Can you believe Man Podger Walter built this tool box caddy from scratch? I know! He's that good. You definitely have to check out his tutorial – you can build your own, or you can revamp an old wood tool box in the same way. It's so fun. And cute!
As for this new project, I must admit this is by far my favorite! I really enjoyed making this. It ties together my fascination with vintage Fisher Price toys and my LOVE for vintage illustrations! Especially since I took my grandfather's approach to fabrication. My grandfather was always making “Folk Art” and “primitive” furniture and objects with easy construction. No doubt this experience led me to study illustration and furniture design.
People always ask me how I come up with my ideas. I tell them it comes from just about anything and everything. I use my iPhone to take photos of objects that inspire, take notes and sketch/doodle away! I'll tell you how this project came about. Sometimes after working too hard in my studio, I just need a get away trip to fuel my imagination. Trips to vintage shops, craft and wood supply stores are on the top of the list.
One afternoon I went to a vintage junk shop where I saw two mini cutting boards for 50 cents each. These could be sides to a “tool box”. . . Then I came across a (discarded) little Golden Book “GOOD NIGHT LITTLE BEAR,” illustrated by Richard Scarry (also for 50 cents). I paid for my finds and headed to my favorite wood supply store. It's like walking into a candy store – all shapes and sizes of wood items. in the bargain barrel I saw this 12″ green dowel for 35 cents and knew I had my handle. I used some scrap wood for the sides and screws from my coffee can stash of screws. Who doesn't have a drawer or jar of various screws? No measurements, just use what you have on hand.
Gather These Supplies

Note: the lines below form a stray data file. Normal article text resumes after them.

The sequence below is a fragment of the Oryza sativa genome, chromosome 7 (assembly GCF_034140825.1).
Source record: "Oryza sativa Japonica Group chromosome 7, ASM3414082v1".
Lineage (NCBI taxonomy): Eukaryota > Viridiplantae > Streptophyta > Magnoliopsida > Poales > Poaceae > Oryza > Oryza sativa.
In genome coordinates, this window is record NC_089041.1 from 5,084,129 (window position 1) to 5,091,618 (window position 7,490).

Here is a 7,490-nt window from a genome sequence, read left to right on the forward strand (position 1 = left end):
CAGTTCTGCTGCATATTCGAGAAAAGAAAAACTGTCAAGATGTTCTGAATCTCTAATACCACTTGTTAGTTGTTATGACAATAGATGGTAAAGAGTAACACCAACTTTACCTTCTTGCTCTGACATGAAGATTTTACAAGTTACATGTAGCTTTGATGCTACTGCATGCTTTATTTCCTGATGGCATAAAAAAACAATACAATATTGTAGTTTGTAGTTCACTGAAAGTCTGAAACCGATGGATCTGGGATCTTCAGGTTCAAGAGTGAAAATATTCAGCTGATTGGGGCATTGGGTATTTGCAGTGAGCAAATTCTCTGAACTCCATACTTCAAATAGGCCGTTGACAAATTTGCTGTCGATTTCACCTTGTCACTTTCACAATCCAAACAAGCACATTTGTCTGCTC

• 2 sides for the ends
• Dowel (at least 1″ in diameter) Tip: Use an old broom handle
• 2 longer pieces for the sides of the tool box (not pictured)
• 1 piece for the bottom (not pictured)
• Stainless steel finishing washers
• Mod Podge Gloss
• Book pages or other paper
This step is optional, though it makes assembly easier and a sturdier handle. So don't worry if you don't have any Forstner bit(s). My dowel was 1″ inch wide so I used a 1″ Forstner bit and drilled about halfway, making an indentation for the dowel to rest. Then cut the sides to your desired size.
Next, I primed all my pieces with Kilz primer and let dry. Then I painted with FolkArt Engine Red – I let this dry and then sanded the edges for a primitive look.
Tip: I like to use a Mod Podge Brayer to get the air bubbles out. Let dry for at least 15 minutes. Then seal all the pieces with Mod Podge and spray any preferred sealer over the top.
You are ready to assemble. Insert one end of the dowel to the (inside) side piece and repeat for the other side piece. Then using an awl, mark where you would like two screws to go into each side. Use a cordless drill to pre-drill each pilot hole. Then fasten each bottom side. I used stainless steel finishing washers for aesthetic purposes – they are about a buck for a bag of 6. I bought two bags at The Home Depot. I really like the look . . . Repeat the same steps for the sides of the tool box and you are done.
TIP: Line the inside with some plastic cups for compartmental storage for crayons, markers, colored pencils, blue sticks etc. This tote is also great for holding various Mod Podge jars. Makes for a nice craft case for the crafter on the go!
You can also place some books in the tool box. Then it acts as a special keepsake for a child's room! I really like the way this came out. And the stainless steel washers add a special touch to this tool box caddy. Who was it that said “One man's trash is another man's treasure?”